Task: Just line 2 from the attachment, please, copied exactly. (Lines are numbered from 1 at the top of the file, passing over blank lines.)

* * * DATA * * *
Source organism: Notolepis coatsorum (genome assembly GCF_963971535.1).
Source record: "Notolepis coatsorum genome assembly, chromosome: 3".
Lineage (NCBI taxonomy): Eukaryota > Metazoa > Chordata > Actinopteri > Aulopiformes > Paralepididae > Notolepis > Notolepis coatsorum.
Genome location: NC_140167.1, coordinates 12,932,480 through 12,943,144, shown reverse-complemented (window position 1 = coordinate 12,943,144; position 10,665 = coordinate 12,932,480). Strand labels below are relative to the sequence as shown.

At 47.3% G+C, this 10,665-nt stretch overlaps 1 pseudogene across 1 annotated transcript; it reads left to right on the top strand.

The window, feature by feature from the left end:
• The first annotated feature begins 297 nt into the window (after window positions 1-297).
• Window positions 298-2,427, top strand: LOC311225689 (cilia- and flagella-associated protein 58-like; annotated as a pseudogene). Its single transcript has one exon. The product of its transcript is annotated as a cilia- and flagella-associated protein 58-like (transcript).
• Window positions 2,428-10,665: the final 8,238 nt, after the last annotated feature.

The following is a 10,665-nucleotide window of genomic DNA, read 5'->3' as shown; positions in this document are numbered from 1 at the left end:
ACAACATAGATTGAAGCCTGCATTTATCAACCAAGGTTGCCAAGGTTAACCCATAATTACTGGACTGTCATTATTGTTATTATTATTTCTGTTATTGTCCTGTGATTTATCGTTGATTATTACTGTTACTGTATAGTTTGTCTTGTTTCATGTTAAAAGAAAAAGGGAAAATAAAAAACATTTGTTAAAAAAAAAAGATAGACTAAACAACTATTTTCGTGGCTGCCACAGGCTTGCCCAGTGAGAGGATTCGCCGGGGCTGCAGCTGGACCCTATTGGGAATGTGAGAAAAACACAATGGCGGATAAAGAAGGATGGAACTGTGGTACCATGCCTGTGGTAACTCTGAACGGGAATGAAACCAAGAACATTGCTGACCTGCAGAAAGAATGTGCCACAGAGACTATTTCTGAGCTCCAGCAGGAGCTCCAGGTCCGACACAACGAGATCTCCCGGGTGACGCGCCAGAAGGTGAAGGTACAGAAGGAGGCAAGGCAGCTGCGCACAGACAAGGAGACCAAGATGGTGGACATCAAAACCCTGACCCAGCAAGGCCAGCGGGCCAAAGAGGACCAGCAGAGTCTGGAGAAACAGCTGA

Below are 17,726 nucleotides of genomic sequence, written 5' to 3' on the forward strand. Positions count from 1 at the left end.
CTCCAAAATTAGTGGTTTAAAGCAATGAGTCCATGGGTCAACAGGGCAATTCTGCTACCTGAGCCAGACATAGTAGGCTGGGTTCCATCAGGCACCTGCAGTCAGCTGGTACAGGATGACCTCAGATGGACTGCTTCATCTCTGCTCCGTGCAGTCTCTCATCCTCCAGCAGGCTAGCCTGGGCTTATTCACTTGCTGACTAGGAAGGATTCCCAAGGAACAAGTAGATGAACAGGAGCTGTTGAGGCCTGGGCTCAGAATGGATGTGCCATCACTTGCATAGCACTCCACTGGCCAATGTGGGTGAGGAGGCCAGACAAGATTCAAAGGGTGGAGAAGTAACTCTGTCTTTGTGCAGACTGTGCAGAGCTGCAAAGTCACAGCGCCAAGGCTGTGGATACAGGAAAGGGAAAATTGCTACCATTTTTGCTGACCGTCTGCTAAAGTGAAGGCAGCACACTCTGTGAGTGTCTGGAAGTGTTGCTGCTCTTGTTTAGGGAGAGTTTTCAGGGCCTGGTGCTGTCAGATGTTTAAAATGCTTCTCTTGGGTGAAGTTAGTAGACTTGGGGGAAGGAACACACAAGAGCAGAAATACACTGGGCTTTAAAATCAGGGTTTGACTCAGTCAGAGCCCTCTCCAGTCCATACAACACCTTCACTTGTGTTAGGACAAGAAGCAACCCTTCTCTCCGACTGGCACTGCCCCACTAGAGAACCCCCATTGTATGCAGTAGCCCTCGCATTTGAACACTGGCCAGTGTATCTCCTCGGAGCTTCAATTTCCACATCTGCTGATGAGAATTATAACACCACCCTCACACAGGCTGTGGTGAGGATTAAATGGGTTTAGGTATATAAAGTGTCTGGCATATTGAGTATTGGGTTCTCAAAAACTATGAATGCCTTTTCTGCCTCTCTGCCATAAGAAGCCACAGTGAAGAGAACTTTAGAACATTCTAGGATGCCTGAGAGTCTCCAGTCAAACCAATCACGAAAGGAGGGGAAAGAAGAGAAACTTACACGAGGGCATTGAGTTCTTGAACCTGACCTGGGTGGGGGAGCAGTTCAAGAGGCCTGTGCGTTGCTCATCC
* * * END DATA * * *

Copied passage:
Source record: "Notolepis coatsorum genome assembly, chromosome: 3".